Recently a frustrated would-be Cracked freelancer took his grievances to a Reddit writing forum and posted “5 Ways Cracked Promotes Mediocrity.” I don’t intend this solely as a defense of Cracked: his is an attitude I see far too often, so if I can help anyone who’s starting out avoid his mistakes, maybe it’ll save someone time and heartache.
I wanted to use Cracked as a way to meet other writers and hopefully promote my self-published novel. Publishing an article on Cracked would definitely help me establish a profile on the Internet, along with fans, fame, and fortune.
First mistake. You don’t write for an outlet because you want publicity for your self-published project. You write for an outlet because you like what they do and think you can do that. Otherwise, yes, you’re going to end up frustrated because your heart isn’t in it.
The entire process has been one huge disappointment after another. I tried to shoehorn a few of my ideas into the required format, but usually failed on one requirement or another.
Well, yeah. When you try to “shoehorn” instead of absorbing the outlet’s goals, it won’t work. Would you try to write an article for Good Housekeeping about organizing closets because what you really want to write is satire about shoe fetishists, and hey, shoes are found in closets?
They Focus On Premises Instead Of Execution
Ask great humorists which is more important, premise or execution, and they’ll tell you execution every time. Does the premise from any Monty Python sketch sound good on paper? How about Saturday Night Live?
I guarantee that those Monty Python and SNL sketches started out as a pitched premise. Nobody has time to watch anyone perform a sketch, or read a full article or novel until they’re pretty sure it’s something they can use. Writing is a business, and if you can’t interest someone in your product in a few lines, you’re not going to sell your product. Better get used to writing pitches and synopses.
If Cracked really wanted to evaluate potential writers, they would give them all the same premise and see what each writer does with it.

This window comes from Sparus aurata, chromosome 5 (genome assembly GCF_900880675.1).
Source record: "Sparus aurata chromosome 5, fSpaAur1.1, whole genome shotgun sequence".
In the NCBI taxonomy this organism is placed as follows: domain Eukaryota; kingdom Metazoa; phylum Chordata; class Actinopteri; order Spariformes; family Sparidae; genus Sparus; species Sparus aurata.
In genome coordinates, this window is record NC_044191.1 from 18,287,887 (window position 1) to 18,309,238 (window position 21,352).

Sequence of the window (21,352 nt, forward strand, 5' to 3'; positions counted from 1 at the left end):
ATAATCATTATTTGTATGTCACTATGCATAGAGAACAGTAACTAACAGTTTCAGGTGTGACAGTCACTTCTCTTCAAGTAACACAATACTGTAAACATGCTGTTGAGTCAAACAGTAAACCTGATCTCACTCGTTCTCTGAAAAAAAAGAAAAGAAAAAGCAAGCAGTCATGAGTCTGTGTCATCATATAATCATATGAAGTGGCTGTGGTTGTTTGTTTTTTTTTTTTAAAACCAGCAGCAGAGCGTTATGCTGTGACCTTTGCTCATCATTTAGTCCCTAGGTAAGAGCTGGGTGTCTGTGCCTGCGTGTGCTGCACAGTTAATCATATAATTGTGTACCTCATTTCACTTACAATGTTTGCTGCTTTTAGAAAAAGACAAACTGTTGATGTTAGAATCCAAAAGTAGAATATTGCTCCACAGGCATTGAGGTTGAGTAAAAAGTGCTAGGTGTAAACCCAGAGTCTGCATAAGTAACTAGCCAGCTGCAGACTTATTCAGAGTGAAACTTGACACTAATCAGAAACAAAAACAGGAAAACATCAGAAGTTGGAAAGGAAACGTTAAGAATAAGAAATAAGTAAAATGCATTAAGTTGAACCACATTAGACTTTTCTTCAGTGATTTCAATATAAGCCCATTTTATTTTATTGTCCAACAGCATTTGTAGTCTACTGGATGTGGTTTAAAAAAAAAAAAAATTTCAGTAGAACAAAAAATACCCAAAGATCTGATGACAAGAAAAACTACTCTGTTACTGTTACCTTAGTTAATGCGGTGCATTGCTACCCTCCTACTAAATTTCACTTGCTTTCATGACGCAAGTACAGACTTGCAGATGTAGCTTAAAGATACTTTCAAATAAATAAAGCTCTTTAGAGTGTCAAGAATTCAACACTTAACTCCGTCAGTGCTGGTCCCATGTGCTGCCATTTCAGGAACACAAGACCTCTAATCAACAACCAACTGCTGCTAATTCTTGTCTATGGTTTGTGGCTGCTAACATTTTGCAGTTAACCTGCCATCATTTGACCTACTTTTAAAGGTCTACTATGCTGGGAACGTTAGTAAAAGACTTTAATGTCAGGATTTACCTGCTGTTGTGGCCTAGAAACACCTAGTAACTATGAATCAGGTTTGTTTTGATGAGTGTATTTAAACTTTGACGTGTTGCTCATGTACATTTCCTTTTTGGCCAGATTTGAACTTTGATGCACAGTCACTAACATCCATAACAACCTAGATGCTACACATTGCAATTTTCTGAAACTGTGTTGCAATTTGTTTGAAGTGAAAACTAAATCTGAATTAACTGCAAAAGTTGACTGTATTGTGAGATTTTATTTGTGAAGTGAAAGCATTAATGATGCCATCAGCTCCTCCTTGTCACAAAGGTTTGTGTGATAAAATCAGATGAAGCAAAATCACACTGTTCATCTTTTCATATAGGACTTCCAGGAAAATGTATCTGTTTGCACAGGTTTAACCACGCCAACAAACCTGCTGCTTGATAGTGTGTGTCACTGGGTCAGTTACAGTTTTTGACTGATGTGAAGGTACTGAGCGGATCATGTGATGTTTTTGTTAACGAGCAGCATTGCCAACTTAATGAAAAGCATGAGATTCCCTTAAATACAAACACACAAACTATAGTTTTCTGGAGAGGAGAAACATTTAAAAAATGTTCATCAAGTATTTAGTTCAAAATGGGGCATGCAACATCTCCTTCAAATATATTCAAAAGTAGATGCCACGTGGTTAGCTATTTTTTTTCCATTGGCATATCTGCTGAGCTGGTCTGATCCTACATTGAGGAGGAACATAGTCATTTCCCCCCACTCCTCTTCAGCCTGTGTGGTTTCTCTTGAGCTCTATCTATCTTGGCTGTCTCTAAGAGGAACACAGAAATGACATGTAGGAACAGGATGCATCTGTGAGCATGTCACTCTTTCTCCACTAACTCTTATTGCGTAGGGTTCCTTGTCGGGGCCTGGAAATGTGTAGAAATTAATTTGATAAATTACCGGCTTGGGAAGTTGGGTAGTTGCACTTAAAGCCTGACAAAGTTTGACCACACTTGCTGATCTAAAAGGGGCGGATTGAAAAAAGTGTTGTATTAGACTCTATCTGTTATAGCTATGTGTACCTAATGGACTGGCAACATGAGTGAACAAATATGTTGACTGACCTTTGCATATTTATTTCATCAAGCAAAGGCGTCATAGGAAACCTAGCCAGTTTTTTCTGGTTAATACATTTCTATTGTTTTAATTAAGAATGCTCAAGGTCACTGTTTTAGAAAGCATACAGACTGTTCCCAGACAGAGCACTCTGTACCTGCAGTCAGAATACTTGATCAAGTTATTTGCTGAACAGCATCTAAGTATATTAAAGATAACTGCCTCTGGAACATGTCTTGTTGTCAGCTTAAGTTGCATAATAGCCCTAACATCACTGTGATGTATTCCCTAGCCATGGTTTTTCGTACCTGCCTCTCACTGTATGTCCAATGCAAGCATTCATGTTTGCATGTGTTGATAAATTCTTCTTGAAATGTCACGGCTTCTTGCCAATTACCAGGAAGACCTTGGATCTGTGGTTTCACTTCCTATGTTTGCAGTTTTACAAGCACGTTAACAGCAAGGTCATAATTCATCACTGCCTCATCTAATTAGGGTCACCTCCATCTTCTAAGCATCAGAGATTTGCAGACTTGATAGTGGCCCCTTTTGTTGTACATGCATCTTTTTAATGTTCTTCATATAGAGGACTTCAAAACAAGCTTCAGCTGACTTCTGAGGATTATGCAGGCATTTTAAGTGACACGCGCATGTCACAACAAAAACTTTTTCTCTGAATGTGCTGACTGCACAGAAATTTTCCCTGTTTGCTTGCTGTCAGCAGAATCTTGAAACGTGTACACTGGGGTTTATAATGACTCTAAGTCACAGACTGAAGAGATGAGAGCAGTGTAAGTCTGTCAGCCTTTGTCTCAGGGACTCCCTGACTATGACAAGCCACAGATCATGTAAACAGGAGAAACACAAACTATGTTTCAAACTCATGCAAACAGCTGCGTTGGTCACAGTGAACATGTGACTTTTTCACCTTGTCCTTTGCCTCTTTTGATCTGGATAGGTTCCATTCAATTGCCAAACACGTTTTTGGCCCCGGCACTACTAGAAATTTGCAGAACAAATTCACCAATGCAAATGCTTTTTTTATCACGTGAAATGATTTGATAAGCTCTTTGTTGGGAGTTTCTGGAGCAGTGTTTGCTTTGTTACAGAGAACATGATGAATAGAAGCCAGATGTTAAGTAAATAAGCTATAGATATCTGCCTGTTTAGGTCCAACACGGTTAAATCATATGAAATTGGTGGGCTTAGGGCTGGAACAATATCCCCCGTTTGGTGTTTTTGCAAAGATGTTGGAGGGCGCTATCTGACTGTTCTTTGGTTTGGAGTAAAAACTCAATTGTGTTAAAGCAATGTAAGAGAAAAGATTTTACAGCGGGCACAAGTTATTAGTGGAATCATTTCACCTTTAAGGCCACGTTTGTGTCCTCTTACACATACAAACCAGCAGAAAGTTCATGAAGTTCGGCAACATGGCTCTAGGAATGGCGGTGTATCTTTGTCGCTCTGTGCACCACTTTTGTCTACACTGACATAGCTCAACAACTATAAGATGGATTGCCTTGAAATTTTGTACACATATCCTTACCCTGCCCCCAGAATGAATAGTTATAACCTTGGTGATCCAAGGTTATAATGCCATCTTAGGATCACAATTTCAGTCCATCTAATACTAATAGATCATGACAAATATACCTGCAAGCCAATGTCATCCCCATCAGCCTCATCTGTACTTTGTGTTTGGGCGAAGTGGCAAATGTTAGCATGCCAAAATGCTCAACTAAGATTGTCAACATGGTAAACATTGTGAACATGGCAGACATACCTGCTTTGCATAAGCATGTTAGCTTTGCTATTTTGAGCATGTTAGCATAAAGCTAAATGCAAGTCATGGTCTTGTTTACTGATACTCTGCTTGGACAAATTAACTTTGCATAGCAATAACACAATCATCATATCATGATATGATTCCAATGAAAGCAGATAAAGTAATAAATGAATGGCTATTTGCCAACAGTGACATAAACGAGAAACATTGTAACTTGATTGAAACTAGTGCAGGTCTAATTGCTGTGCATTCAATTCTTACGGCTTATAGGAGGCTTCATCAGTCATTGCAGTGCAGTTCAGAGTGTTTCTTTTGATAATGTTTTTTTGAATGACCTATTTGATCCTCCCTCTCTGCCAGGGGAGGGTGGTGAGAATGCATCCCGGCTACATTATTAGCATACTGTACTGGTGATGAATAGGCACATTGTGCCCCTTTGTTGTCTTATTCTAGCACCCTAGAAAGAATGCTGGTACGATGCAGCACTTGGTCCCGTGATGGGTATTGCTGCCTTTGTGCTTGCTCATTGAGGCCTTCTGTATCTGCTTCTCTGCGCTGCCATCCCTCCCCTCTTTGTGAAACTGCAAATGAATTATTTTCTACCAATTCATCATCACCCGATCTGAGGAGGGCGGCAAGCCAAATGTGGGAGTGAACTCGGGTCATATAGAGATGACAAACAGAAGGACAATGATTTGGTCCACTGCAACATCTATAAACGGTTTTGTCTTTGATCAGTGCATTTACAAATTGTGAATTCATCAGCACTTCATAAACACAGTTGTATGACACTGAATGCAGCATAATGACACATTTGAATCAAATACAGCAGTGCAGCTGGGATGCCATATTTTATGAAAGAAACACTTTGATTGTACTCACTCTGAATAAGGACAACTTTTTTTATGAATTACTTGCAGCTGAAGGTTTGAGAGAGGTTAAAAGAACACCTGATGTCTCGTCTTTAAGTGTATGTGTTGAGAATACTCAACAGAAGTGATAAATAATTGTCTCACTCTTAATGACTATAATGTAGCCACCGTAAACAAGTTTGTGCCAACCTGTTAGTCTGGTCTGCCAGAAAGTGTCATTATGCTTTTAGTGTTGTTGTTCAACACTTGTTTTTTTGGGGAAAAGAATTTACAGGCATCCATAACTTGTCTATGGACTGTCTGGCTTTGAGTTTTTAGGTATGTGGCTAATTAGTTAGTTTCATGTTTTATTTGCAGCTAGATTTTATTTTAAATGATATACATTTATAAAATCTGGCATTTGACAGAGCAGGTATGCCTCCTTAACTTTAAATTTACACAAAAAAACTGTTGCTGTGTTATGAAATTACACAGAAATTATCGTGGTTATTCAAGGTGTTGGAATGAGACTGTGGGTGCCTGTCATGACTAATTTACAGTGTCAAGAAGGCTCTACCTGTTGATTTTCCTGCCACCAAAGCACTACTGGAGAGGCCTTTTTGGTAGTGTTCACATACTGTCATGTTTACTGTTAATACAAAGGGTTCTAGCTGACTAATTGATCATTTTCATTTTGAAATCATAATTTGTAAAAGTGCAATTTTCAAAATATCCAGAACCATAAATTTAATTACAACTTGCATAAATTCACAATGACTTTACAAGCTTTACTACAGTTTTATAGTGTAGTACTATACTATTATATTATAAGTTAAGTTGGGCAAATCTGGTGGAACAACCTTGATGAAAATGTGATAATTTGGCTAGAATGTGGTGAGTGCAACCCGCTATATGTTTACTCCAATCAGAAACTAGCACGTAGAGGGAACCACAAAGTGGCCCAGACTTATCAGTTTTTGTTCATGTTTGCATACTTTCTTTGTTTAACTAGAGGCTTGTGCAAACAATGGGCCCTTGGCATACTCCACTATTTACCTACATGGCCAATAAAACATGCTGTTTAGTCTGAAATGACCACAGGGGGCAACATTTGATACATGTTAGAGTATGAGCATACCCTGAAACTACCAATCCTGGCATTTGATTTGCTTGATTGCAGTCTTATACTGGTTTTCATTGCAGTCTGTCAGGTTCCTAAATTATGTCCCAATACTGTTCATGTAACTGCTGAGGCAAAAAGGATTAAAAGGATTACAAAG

Who does this? Are there magazines or publishers out there who say, “Write 1,000 words on X topic, and then we’ll let you know if you’re hired”? I’ve submitted to magazines, websites, and publishers, and every single time I’m the one who had to submit an article, story, or writing sample that I created on my own. That’s the way the writing world works.
If you look through the Cracked Comedy Workshop, you’ll find that most of the discussions are about needing at least six examples or finding more sources. The reason so many potential Cracked writers struggle with those things is that they thought Cracked wanted them to write, not compile a list of six facts.
This goes back to not understanding how writing works as a business. A Cracked pitch needs a minimum of six entries because sometimes one falls through in the editing process, and Editorial knows the exact amount it takes to physically fill two pages. The writing guidelines for submission state right up front that everything has to be fact-based with sources (for the freelancers.) Other outlets have different guidelines, and you’re wasting your time and theirs if you don’t bother to learn and follow guidelines.
They Encourage Uniformity Instead Of Personality
Because publishes a ton of articles, the Cracked Comedy Workshop is correspondingly huge. Considering the sheer number of pitches, it makes perfect sense to weed out as many as possible, but unfortunately, ensuring that the pitches have a uniform voice is the worst way to do it.
Every outlet, ever, has a voice. It’s how you know you’re reading Rolling Stone and not Newsweek. And until you become well known enough that you can sell articles based on people recognizing your name alone, you must learn to write in whatever voice the outlet wants. If you want to sell articles and get paid, anyway.
My guess is that this writer hasn’t submitted anywhere other than Cracked yet, or he’d know that Cracked is crazy easy to submit to compared with other places. With Cracked, as long as you follow the guidelines, you get feedback every week (even if it’s not the feedback you wanted). Plenty of other places never bother to answer at all, or send a form letter.
It’s a lovely thing to want to write and send your work out into the world, but if you want to do it professionally, you must act as a professional. That means leaving your ego behind, choosing where you want to submit for the right reasons, following the guidelines to the letter, and learning what they want you to do. That’s the way to start to have some success.